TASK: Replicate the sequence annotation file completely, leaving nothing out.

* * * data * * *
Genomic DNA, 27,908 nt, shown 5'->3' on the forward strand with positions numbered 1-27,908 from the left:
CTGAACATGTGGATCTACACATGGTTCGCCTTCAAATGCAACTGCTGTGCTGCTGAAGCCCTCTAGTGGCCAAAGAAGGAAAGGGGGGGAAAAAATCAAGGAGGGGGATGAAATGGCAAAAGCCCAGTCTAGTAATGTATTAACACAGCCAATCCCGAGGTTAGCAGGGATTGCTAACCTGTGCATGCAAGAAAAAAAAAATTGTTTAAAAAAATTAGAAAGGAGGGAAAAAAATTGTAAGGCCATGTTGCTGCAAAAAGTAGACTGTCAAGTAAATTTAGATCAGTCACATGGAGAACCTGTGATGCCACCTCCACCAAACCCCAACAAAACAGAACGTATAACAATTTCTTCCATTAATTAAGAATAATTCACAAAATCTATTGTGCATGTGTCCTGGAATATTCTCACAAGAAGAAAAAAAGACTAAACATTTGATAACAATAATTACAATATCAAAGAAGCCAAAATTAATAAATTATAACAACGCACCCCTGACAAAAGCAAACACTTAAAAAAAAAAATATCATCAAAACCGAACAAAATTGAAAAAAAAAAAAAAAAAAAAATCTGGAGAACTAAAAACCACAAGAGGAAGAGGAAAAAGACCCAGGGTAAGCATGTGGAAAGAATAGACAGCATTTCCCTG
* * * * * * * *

Genomic DNA, 27,908 nt, shown 5'->3' on the forward strand with positions numbered 1-27,908 from the left:
CTGAACATGTGGATCTACACATGGTTCGCCTTCAAATGCAACTGCTGTGCTGCTGAAGCCCTCTAGTGGCCAAAGAAGGAAAGGGGGGGAAAAAATCAAGGAGGGGGATGAAATGGCAAAAGCCCAGTCTAGTAATGTATTAACACAGCCAATCCCGAGGTTAGCAGGGATTGCTAACCTGTGCATGCAAGAAAAAAAAAATTGTTTAAAAAAATTAGAAAGGAGGGAAAAAAATTGTAAGGCCATGTTGCTGCAAAAAGTAGACTGTCAAGTAAATTTAGATCAGTCACATGGAGAACCTGTGATGCCACCTCCACCAAACCCCAACAAAACAGAACGTATAACAATTTCTTCCATTAATTAAGAATAATTCACAAAATCTATTGTGCATGTGTCCTGGAATATTCTCACAAGAAGAAAAAAAGACTAAACATTTGATAACAATAATTACAATATCAAAGAAGCCAAAATTAATAAATTATAACAACGCACCCCTGACAAAAGCAAACACTTAAAAAAAAAAATATCATCAAAACCGAACAAAATTGAAAAAAAAAAAAAAAAAAAAATCTGGAGAACTAAAAACCACAAGAGGAAGAGGAAAAAGACCCAGGGTAAGCATGTGGAAAGAATAGACAGCATTTCCCTG